So. Take my story as a cautionary tail. Malware installs happen in *seconds* and can do untold damage to your computer. I was lucky -- the installs on my machine were mostly adware, as far as I know. But it could have been a lot worse. I should have switched to Firefox ages ago. Now that I'm using it, I'll never go back. It's quick, it's simple, and it's free.

Get Firefox!

Get Thunderbird!While you're at it, get Thunderbird for your email. You can set it up to act just like Outlook Express, which is a comfort to me. It's more secure, blocks images from senders you don't know (no more porn spam loading automatically!), and has a smart junk mail filter that learns what is spam and what isn't.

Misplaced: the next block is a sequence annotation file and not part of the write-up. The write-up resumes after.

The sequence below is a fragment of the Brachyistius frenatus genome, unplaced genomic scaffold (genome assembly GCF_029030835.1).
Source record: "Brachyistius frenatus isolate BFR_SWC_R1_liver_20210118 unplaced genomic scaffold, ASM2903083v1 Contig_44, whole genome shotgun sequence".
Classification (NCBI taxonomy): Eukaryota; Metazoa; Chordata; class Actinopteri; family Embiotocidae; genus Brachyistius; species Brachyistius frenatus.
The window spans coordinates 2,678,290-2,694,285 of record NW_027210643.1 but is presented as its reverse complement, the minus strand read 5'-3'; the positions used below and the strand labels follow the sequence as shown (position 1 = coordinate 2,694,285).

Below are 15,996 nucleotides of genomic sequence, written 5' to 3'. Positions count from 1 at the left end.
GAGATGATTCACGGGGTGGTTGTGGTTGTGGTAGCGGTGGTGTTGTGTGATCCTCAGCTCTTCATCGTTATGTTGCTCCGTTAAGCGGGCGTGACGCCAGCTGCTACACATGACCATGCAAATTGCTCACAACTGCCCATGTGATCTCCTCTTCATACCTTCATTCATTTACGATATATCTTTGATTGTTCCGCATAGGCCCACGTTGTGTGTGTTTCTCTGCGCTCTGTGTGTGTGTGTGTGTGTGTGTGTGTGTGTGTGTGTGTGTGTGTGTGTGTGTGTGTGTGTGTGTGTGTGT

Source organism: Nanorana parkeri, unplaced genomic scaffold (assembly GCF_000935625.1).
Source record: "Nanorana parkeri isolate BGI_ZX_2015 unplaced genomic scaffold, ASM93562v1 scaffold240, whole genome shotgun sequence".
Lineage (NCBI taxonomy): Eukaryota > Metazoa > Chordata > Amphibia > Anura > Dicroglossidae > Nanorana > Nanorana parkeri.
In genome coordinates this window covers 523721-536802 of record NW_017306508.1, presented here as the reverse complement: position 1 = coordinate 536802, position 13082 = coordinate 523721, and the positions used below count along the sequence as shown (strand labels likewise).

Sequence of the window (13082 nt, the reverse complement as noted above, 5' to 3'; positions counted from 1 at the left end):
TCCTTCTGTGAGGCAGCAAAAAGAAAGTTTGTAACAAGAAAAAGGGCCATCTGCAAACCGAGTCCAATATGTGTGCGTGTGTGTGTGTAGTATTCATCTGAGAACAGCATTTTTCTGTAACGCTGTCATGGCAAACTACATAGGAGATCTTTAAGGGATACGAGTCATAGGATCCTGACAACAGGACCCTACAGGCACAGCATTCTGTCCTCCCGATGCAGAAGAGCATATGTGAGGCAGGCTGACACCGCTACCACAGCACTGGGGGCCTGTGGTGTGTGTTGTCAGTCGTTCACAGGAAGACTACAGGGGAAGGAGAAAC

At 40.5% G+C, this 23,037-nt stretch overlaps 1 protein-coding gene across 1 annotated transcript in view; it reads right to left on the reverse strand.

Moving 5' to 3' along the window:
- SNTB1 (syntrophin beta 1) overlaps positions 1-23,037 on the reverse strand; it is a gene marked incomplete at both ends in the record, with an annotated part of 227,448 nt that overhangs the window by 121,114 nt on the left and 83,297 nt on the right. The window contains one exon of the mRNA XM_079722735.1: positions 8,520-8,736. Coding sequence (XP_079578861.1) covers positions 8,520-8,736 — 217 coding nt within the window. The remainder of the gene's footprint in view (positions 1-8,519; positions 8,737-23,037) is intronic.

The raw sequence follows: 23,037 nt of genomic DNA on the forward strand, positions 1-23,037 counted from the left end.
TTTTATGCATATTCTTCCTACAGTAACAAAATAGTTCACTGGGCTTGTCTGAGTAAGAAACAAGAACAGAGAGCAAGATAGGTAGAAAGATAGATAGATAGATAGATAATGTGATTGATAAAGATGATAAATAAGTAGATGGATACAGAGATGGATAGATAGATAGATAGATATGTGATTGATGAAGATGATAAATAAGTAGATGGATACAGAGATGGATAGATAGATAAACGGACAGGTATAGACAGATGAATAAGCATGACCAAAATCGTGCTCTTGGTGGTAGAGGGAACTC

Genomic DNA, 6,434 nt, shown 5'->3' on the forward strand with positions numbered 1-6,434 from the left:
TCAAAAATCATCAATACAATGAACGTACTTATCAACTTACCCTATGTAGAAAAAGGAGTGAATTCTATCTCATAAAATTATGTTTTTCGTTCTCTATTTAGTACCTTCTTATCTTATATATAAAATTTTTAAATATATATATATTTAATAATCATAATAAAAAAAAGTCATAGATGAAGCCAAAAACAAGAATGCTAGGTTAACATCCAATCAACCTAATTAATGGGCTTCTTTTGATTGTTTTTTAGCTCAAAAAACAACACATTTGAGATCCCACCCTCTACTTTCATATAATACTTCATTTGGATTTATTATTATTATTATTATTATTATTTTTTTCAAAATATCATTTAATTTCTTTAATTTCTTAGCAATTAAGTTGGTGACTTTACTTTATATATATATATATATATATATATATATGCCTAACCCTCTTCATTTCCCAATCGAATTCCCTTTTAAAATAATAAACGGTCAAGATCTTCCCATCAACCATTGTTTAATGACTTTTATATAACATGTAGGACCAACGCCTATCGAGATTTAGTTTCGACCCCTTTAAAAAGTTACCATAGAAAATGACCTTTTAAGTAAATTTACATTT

DON'T WAIT! Download these programs TODAY! You may think I'm being alarmist, but if a malware install happens to you while you're using IE (and 70% of my web visitors are using IE), you'll understand. Do it now, while you're thinking about it. Seriously. You won't regret it.

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All content, barring that which is otherwise attributed, is ©2007 to Jan Andrea. If you wish to use my content on another page, please email before doing so, even for content with the Creative Commons licenses. Text/images used elsewhere must be attributed to me. Be advised that I will pursue copyright violations.